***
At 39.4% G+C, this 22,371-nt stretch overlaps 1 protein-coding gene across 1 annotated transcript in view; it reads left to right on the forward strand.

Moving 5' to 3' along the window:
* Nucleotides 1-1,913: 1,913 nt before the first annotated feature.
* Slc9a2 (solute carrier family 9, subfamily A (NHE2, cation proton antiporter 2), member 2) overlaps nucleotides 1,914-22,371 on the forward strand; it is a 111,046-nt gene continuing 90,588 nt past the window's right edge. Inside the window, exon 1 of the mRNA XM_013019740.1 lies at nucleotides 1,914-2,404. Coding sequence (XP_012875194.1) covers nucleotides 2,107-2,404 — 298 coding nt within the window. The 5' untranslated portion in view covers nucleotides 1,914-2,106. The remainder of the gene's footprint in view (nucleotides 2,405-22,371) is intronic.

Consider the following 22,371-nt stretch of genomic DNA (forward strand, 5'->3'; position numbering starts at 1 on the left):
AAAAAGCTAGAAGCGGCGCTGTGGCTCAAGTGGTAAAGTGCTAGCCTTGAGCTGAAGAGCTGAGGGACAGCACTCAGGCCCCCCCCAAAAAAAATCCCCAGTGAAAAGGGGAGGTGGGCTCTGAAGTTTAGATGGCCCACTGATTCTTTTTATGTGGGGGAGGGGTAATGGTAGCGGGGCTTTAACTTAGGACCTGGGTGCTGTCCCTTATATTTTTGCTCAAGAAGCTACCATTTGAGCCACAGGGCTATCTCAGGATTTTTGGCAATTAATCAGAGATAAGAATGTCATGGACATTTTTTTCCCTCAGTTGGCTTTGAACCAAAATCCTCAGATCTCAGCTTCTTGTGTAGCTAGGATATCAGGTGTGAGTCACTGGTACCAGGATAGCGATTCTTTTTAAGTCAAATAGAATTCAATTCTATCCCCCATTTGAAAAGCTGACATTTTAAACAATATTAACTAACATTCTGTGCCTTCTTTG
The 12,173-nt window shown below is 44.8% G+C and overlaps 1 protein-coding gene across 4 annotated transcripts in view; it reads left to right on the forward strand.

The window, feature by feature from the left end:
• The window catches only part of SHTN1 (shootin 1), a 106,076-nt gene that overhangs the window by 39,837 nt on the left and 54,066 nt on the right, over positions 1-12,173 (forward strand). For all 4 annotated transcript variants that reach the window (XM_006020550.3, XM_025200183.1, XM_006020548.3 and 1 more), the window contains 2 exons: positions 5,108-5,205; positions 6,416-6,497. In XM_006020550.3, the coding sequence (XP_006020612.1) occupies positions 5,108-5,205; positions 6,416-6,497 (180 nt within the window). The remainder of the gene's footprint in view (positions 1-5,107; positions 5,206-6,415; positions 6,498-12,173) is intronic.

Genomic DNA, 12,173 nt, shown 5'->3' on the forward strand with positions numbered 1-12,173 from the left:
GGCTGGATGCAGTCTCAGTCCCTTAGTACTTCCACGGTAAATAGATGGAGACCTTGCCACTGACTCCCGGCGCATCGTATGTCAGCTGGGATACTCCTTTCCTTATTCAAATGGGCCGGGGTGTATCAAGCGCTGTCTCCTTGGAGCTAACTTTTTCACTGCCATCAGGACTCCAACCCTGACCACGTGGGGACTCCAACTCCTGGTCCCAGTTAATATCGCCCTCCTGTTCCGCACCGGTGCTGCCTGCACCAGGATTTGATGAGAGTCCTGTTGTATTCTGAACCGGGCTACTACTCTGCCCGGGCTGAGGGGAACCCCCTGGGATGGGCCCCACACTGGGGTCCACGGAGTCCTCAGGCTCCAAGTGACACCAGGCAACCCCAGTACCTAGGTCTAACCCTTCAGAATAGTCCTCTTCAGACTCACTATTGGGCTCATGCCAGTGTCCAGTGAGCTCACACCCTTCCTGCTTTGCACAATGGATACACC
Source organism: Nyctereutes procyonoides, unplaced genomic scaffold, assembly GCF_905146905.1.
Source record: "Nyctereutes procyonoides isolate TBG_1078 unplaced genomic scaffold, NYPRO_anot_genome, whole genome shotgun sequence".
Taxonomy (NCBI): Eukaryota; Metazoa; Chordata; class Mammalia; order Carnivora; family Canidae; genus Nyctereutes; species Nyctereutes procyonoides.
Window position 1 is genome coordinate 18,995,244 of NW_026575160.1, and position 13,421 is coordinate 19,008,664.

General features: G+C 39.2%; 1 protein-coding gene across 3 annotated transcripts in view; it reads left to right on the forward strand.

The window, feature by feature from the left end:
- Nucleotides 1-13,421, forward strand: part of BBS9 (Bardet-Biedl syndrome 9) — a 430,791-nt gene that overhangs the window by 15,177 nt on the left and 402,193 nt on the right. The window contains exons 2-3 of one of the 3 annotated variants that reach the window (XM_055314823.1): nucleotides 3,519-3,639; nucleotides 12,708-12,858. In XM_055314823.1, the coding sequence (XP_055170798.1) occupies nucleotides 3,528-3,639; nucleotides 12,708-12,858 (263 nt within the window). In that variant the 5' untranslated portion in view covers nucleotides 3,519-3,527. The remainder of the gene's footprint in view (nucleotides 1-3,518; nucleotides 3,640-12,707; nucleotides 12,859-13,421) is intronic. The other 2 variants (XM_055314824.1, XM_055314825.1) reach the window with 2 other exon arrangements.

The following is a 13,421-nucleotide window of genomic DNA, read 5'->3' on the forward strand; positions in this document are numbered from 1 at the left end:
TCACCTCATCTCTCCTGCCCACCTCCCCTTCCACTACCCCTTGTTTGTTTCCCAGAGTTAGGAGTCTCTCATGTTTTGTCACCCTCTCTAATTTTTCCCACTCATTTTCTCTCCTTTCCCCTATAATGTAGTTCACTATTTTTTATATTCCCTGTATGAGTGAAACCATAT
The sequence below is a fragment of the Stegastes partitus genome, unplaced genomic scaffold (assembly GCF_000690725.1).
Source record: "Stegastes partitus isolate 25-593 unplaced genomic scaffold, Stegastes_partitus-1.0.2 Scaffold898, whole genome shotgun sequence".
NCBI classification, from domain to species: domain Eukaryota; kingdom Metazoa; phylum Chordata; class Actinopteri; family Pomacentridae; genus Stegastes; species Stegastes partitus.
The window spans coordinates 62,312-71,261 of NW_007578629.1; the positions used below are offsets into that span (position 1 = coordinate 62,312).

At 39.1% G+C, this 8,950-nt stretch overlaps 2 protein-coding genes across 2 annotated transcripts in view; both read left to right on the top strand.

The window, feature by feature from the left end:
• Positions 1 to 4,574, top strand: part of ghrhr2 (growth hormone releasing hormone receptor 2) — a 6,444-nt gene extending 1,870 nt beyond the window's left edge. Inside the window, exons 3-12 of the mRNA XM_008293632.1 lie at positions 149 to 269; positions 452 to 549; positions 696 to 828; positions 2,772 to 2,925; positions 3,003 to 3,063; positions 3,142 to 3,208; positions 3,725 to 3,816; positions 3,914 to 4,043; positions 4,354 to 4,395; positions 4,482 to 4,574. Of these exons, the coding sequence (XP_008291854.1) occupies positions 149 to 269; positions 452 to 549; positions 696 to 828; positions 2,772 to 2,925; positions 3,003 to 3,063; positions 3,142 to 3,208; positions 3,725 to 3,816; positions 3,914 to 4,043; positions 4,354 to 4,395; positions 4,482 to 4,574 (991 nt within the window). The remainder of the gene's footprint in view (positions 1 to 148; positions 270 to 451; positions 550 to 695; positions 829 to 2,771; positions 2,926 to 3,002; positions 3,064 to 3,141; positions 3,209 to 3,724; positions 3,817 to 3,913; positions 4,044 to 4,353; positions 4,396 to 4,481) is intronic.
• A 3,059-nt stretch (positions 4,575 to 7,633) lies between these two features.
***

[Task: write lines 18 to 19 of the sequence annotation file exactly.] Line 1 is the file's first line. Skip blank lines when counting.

- Nucleotides 1-13,421, forward strand: part of BBS9 (Bardet-Biedl syndrome 9) — a 430,791-nt gene that overhangs the window by 15,177 nt on the left and 402,193 nt on the right. The window contains exons 2-3 of one of the 3 annotated variants that reach the window (XM_055314823.1): nucleotides 3,519-3,639; nucleotides 12,708-12,858. In XM_055314823.1, the coding sequence (XP_055170798.1) occupies nucleotides 3,528-3,639; nucleotides 12,708-12,858 (263 nt within the window). In that variant the 5' untranslated portion in view covers nucleotides 3,519-3,527. The remainder of the gene's footprint in view (nucleotides 1-3,518; nucleotides 3,640-12,707; nucleotides 12,859-13,421) is intronic. The other 2 variants (XM_055314824.1, XM_055314825.1) reach the window with 2 other exon arrangements.

The following is a 13,421-nucleotide window of genomic DNA, read 5'->3' on the forward strand; positions in this document are numbered from 1 at the left end: